January 11, 2016

The Beasts That We Keep


If we knew the intent of the beasts that we keep
In the far fields and dark valleys, in the pale light of sleep,
In the marked shards of clay, in papyrus and parchment,
Beneath the brick hearth, in the marks on old bones,
In the marrow of bones, in the plowing of stones
Parting sand furrows where our dreams are pale sparks
In the roots of our nerves, sprouting to thoughts,
To the tee-shirt philosophies of cheap magazines,
And the afternoon shows of electronic dreams,
That drown our blank selves when dredged up from sleep.

If we knew the intent of the beasts that we keep,
We would surely sit senseless, would hide from the sun,
And turn on ourselves the unregistered gun.
If we knew the intent of the beasts that we seek.

If we knew the intent of the beasts which we slay
From couches confessional, in the stone barns of God
Where the soul's soundings echo the light in the sod
To our penitent minds; which illumines our stark
Hearts from within, that dazzles our dark
With His fierce pyrotechnics, with His animate spark
That glows in that womb where all yearning starts,
And yearns for the flare at the top of the arc --
But burns like dead screams flung down in the dark,
Like torches cast deep where drowned Incas decay --

We would know then this life takes place in one day,
That the beasts which we keep are the beasts of our sleep,
Created from dust in the long dusk of God,
That we know the intent of the beasts that we keep.

Note: The item below on Freeing Bandit brought this particular poem from several years ago to mind.

Posted by Vanderleun at January 11, 2016 8:03 AM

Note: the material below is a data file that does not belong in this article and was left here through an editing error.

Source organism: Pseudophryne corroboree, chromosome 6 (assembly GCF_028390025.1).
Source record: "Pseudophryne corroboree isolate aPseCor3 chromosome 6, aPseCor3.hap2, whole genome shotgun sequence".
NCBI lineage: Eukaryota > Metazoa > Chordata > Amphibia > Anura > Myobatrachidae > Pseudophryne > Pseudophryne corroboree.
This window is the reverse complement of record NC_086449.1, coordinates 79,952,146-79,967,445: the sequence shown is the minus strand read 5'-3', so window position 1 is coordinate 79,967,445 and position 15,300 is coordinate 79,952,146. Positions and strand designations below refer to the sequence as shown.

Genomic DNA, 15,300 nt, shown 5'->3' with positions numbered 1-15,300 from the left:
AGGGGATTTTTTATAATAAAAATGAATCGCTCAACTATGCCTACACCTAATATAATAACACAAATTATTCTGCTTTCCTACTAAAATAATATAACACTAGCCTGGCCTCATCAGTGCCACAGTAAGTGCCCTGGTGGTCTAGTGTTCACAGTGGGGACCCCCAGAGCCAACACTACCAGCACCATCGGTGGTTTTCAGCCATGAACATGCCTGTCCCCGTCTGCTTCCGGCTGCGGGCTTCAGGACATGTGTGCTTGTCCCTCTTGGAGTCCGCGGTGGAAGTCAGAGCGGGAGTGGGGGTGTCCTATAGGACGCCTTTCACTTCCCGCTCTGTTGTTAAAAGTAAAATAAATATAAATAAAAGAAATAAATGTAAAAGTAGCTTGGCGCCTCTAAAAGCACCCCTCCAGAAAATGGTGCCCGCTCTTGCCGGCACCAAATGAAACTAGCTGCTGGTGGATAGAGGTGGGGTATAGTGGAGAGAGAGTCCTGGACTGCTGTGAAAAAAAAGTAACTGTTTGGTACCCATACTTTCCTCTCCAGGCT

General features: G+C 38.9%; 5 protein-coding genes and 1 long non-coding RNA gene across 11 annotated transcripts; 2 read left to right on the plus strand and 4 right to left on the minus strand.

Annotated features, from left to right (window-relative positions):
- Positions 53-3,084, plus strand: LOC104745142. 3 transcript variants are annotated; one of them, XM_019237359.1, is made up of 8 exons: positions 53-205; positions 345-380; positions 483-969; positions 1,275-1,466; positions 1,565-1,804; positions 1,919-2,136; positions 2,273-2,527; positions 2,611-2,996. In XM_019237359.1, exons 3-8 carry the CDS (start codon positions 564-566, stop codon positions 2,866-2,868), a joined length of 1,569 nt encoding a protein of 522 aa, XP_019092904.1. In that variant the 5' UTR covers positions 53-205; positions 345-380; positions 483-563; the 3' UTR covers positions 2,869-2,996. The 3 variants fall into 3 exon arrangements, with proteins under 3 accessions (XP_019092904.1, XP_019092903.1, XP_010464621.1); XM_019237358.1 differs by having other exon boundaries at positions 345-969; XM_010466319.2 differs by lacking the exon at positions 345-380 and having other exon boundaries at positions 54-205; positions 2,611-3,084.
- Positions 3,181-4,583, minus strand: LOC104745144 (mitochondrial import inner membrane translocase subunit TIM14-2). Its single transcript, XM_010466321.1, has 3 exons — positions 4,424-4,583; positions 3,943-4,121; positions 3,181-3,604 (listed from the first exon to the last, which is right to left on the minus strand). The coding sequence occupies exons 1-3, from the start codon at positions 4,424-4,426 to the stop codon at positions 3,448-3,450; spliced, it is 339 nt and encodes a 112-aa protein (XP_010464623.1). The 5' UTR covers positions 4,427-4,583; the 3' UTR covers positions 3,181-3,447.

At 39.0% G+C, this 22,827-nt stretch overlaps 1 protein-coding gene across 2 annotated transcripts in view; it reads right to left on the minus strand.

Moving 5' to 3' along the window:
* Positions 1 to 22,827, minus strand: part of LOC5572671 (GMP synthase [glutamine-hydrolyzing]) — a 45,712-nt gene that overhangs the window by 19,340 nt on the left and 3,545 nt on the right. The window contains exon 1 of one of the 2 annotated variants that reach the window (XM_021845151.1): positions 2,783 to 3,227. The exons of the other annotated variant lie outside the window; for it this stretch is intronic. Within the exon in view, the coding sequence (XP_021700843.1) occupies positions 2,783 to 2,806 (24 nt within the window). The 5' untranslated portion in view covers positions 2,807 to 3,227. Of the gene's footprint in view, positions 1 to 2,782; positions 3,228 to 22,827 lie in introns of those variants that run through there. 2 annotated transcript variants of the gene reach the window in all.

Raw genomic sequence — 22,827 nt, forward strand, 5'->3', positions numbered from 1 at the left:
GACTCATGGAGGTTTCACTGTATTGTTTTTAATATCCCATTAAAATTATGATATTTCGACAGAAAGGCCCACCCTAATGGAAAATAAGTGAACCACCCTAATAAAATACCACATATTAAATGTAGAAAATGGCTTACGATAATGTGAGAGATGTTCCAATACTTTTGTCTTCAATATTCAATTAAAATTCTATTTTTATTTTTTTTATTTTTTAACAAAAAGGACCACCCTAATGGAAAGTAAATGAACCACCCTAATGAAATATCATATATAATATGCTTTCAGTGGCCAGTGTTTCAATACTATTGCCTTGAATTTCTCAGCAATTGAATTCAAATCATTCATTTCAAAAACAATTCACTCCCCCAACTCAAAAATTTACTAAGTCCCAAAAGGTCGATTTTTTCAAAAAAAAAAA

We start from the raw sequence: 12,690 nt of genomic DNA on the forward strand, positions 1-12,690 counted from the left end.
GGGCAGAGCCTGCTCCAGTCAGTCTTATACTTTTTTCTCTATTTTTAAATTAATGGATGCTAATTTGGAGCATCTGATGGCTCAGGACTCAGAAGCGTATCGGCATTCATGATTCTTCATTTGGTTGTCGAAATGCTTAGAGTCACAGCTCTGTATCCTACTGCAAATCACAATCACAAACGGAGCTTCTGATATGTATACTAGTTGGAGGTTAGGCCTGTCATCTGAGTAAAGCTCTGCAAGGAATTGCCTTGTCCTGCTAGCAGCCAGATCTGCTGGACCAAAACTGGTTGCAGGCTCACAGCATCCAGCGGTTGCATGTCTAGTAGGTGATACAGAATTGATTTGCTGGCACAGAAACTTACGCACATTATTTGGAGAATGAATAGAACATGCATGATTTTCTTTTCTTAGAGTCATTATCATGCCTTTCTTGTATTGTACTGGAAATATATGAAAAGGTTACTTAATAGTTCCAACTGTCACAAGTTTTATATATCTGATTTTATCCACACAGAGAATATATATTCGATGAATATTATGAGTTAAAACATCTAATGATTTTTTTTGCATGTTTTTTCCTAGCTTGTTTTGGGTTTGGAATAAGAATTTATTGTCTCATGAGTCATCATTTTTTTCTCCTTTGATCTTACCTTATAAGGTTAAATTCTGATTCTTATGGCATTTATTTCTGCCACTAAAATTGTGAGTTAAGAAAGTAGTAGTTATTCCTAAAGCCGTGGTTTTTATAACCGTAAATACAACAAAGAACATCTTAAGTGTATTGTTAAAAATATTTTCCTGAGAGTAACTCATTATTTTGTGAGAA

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"It is impossible to speak in such a way that you cannot be misunderstood." -- Karl Popper N.B.: Comments are moderated and may not appear immediately. Comments that exceed the obscenity or stupidity limits will be either edited or expunged.

That's fine, fine writing.

Posted by: Rob De Witt at August 23, 2012 9:59 AM



Posted by: jwm at August 23, 2012 5:10 PM

I feel like a dope commenting "that's a good one!" every time you post one of these, but that's a good one!

You do well in that meter. Most of your best are in that--like the one about grain, with the Sumerian marked tablets imagery (I really liked that one).

I love the picture of the leopard: I've come face-to-face with that look and I only prevailed by letting the beast I keep off the leash I keep.

Really good; I'm gonna read it again.

Posted by: Gray at August 23, 2012 10:48 PM

Come at me, bro.


Posted by: Gray at August 23, 2012 10:50 PM

GVDL, your mentoring and meditations in words and rhythms are disturbing, soothing, enlightening, addicting. Encore!
When will Volume 1 of your collected works be made available?

Posted by: Howard Nelson at November 9, 2014 12:23 PM

I wonder, are the beasts that you tame lurking in the lines of your fine poet's soul?

Posted by: Jewel at November 10, 2014 7:20 AM

Gerard -- Some kinds of poetry are, to me, like abstract art. I need an interpretation, notes.

Mary had a little Lamb,
His fleece was white as snow.
Everywhere that Mary went,
the Lamb was sure to go.

I know poetry like I know stick figures. I read your poetry anyway.

Posted by: Abigail Adams at November 10, 2014 1:55 PM

And our companion cats and faithful dogs,
do we really know their nature?
Who knows for certain until one dies,
what we owe them, these angels in disguise?

Posted by: Howard Nelson at January 11, 2016 4:33 PM